Federal Rules of Civil Procedure provide for summary
adjudication when the pleadings, depositions, answers to
interrogatories, and admissions on file, together with the
affidavits, if any, show that “there is no genuine
dispute as to any material fact and the movant is entitled to
judgment as a matter of law.” Fed.R.Civ.P. 56(a).
Material facts are those that may affect the outcome of the
case. Anderson v. Liberty Lobby, Inc., 477 U.S. 242,
248 (1986). A dispute as to a material fact is genuine if
there is sufficient evidence for a reasonable jury to return
a verdict for the nonmoving party. Id.
“Summary judgment is inappropriate if reasonable
jurors, drawing all inferences in favor of the nonmoving
party, could return a verdict in the nonmoving party's
favor.” Diaz v. Eagle Produce Ltd. P'ship,
521 F.3d 1201, 1207 (9th Cir. 2008) (citing United States
v. Shumway, 199 F.3d 1093, 1103-04 (9th Cir. 1999)). A
principal purpose of summary judgment is “to isolate
and dispose of factually unsupported claims.”
Celotex Corp. v. Catrett, 477 U.S. 317, 323-24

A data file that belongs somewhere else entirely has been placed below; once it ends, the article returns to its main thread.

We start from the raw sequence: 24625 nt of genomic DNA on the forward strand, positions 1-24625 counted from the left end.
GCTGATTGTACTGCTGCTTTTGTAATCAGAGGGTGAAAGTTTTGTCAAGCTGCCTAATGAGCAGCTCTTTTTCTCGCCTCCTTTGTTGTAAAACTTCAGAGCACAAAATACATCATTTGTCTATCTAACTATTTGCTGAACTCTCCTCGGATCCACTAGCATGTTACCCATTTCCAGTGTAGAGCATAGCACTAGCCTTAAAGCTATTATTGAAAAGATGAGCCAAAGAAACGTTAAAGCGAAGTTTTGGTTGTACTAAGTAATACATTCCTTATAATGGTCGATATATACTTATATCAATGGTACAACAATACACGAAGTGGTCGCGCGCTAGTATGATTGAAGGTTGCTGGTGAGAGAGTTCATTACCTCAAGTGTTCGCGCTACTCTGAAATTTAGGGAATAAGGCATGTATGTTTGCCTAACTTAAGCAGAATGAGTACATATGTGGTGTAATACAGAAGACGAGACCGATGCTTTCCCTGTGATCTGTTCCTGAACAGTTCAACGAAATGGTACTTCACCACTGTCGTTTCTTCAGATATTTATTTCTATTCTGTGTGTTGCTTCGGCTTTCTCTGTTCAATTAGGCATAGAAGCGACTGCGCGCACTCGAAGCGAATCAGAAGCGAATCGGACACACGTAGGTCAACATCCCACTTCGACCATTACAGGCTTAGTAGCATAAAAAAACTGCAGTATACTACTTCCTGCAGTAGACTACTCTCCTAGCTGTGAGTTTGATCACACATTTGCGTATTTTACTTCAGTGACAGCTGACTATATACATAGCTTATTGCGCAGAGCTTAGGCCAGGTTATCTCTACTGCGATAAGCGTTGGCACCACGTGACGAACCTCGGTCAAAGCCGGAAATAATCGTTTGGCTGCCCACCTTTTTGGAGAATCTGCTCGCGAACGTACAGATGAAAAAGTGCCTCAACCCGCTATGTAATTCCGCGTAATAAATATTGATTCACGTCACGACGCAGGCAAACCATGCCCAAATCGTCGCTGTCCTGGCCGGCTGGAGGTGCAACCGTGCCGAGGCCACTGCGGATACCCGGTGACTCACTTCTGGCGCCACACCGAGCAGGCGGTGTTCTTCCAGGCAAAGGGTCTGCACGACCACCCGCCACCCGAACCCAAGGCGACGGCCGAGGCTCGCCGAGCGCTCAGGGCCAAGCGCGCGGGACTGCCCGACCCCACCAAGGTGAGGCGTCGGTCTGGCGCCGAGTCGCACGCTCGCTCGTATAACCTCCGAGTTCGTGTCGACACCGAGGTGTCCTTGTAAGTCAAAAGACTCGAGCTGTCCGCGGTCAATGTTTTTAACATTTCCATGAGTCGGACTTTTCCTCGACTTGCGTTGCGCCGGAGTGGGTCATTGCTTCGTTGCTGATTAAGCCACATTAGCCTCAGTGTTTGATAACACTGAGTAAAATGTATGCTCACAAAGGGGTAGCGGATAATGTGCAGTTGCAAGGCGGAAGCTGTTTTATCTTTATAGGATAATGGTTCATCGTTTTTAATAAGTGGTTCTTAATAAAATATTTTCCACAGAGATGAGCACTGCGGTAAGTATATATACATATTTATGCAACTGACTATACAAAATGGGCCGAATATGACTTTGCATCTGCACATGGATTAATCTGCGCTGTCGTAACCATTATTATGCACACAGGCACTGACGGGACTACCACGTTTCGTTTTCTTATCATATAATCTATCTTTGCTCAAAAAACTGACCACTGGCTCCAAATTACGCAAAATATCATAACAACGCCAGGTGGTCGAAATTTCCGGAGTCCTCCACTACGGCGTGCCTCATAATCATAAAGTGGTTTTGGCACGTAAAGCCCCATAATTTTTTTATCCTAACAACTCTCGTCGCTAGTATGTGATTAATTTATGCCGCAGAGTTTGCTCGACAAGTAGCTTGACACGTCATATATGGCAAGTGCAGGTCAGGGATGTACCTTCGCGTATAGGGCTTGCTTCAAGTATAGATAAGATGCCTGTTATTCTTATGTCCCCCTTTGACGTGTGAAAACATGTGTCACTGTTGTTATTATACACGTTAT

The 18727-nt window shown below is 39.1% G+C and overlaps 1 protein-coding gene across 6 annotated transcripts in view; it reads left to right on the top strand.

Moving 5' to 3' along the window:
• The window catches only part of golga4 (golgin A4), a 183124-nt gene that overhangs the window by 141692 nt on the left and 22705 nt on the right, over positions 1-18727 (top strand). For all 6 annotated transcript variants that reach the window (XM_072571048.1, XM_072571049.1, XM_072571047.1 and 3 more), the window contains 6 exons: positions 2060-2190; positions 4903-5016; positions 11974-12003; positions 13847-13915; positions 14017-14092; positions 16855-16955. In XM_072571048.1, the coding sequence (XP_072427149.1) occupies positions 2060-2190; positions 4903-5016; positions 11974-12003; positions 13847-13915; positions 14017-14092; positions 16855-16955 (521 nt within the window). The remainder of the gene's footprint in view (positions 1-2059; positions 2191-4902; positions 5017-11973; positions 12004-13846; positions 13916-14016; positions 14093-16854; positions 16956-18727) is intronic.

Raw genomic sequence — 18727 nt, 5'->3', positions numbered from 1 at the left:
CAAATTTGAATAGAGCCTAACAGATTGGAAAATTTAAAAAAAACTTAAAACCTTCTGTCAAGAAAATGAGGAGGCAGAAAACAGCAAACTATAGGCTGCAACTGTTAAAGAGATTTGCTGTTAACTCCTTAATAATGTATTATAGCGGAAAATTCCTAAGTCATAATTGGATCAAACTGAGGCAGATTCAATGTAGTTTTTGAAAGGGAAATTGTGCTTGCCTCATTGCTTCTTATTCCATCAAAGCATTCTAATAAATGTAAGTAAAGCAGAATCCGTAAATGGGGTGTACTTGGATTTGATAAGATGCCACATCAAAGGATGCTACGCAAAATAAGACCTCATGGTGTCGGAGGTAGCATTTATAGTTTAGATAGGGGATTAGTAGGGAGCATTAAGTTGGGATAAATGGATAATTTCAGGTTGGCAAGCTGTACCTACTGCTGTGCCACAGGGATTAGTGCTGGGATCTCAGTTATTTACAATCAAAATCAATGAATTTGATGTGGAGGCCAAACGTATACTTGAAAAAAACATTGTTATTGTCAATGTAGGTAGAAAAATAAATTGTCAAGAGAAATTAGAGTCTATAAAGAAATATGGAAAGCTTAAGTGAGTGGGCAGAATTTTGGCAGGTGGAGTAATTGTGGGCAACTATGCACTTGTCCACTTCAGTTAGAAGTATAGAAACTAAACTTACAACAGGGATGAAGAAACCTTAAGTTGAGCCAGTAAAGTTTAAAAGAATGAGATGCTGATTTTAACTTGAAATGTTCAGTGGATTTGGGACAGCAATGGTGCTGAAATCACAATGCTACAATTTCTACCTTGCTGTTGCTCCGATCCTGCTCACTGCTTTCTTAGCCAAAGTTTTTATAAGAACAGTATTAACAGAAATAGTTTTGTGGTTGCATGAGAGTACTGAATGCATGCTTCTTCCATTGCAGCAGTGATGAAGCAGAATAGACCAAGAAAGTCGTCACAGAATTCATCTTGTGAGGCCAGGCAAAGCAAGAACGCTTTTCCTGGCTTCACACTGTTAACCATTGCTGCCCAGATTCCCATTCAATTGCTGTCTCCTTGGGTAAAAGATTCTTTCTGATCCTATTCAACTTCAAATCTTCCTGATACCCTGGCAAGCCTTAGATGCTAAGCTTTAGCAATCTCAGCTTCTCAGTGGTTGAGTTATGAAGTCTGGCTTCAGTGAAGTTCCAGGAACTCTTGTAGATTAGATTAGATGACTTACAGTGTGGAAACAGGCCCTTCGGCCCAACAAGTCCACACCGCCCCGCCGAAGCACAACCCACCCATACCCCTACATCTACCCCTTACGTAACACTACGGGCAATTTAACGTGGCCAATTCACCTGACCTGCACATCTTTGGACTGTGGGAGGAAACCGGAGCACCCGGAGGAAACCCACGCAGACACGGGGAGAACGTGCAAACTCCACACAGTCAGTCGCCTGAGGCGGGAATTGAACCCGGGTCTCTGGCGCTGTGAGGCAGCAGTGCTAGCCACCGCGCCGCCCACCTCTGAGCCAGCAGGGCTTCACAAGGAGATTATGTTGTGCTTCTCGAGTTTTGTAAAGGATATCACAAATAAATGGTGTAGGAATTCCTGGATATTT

determining summary judgment, a court applies a
burden-shifting analysis. “When the party moving for
summary judgment would bear the burden of proof at trial, it
must come forward with evidence which would entitle it to a
directed verdict if the evidence went uncontroverted at
trial. In such a case, the moving party has the initial
burden of establishing the absence of a genuine issue of fact
on each issue material to its case.” C.A.R. Transp.
Brokerage Co. v. Darden Rests., Inc., 213 F.3d 474, 480
(9th Cir. 2000) (citations omitted). In contrast, when the
nonmoving party bears the burden of proving the claim or
defense, the moving party can meet its burden in two ways:
(1) by presenting evidence to negate an essential element of
the nonmoving party's case; or (2) by demonstrating that
the nonmoving party failed to make a showing sufficient to
establish an element essential to that party's case on
which that party will bear the burden of proof at ...